June 30, 2010 (Toronto, ON)
This year, Canada Day also marks the 25th anniversary of the Samuel Lunenfeld Research Institute of Mount Sinai Hospital—one of the world’s leading centres in biomedical research. Since 1985, Lunenfeld experts have helped put Canadian science on the global map of discovery and innovation, including the development of:
- a new method—the first in Canada and worldwide—to create stem cells that may lead to cures for devastating diseases including spinal cord injury and Parkinson’s disease;
- a homegrown technology that analyzes breast cancer tumors to determine a patient’s best treatment options, and;
- the only blood test in Canada to differentiate women who will deliver babies prematurely from those who won’t.
As well, the Lunenfeld gives Canucks bragging rights to:
- the only Canadian scientist to win the Kyoto Prize (Dr. Tony Pawson, internationally recognized for his pioneering research in cell signaling);
- the highest percentage of scientific papers published in top-tier research journals including Cell, Nature, Science, and more (on a per researcher basis);
- the first Canadian to be selected for Scientific American’s Top 10 Honor Roll (Dr. Andras Nagy), and;
- internationally renowned sarcoma research that contributes to the largest sarcoma program in Canada.
New discoveries and more ‘Canadian firsts’ are on the horizon, and Lunenfeld scientists are currently leading exciting research in the areas of:
Regenerative medicine: Dr. Rita Kandel and her team are using cartilage and stem cells to develop ‘bioreplacements’ for people with injured joints and/or degenerative joint diseases, to avoid the complications and frequent replacements associated with traditional synthetic joint replacements.
Improved sleep and better health for night-shift workers: Dr. Robert Casper has developed special glasses designed to improve the health of shift workers, by blocking the harmful light wavelengths interfering with the body’s natural circadian rhythms. New results from a pilot project show that wearing the glasses results in improved alertness, moods, work performance, and quality of sleep.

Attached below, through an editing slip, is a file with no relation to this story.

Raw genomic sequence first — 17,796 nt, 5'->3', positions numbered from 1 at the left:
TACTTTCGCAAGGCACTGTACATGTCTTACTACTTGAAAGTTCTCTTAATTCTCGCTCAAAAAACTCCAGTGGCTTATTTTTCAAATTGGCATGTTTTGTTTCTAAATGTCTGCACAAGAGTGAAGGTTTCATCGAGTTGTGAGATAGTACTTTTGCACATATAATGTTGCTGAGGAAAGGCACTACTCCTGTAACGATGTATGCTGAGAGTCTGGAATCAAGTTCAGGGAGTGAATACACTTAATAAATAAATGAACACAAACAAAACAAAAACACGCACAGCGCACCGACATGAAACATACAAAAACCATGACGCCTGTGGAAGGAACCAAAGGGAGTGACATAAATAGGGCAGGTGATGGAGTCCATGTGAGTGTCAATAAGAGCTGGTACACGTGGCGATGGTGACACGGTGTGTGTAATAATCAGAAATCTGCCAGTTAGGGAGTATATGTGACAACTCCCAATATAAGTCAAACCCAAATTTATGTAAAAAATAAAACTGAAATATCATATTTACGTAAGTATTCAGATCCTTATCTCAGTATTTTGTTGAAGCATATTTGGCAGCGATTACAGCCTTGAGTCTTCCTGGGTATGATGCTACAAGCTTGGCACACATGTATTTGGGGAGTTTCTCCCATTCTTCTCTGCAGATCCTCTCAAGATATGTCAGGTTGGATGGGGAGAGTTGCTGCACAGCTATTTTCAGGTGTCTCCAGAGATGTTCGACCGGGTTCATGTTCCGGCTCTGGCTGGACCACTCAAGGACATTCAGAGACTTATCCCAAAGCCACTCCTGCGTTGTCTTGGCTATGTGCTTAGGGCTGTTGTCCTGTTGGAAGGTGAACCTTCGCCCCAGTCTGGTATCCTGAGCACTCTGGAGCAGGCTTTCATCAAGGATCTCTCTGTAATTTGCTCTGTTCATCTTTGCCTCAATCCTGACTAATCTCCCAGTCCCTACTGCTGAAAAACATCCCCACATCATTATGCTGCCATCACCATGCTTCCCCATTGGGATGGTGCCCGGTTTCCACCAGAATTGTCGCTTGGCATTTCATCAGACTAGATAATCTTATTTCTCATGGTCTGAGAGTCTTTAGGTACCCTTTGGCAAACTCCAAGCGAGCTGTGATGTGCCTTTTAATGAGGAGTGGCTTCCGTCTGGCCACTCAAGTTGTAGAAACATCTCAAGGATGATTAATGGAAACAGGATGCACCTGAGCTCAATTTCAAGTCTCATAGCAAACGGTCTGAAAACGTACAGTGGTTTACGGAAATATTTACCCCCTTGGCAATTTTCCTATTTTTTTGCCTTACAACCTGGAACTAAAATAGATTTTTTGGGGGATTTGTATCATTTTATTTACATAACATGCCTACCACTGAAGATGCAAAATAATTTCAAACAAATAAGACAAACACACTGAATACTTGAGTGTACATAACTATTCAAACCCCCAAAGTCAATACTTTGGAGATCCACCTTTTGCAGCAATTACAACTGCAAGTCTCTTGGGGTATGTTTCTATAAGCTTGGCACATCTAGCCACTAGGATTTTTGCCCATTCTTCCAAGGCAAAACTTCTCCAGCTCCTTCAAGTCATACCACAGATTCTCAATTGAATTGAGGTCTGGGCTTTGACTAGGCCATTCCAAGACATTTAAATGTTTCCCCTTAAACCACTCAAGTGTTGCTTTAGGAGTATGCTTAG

Diabetes: Dr. Ian Rogers is investigating the use of blood stem cells that can become cells and tissues of the pancreas, muscle and nervous system. His lab designed a method to grow cells that could treat type 1 diabetes and regulate insulin levels in patients, in effect replacing daily insulin injections.
Mental illnesses and brain diseases: Dr. Kenichi Okamoto is developing North America’s only microscope that will allow scientists to simultaneously view and manipulate specific proteins—in real time and in live brain cells. The new microscope is a significant step forward in helping researchers better understand the mechanisms underlying memory and mental illnesses, as well as brain diseases including Alzheimer’s disease.
Many of our scientists are finding ways to create the ‘best’ medicines suited to an individual’s unique genetic make-up. For example, Dr. Katherine Siminovitch is conducting research in rheumatoid arthritis and liver disease, to better understand genetic pathways underlying these conditions, leading to the development of individualized therapies.
Similarly, Dr. Bharati Bapat is investigating new genetic markers to improve the diagnosis and early detection of prostate cancer, which will help physicians optimize treatment on a case-by-case basis.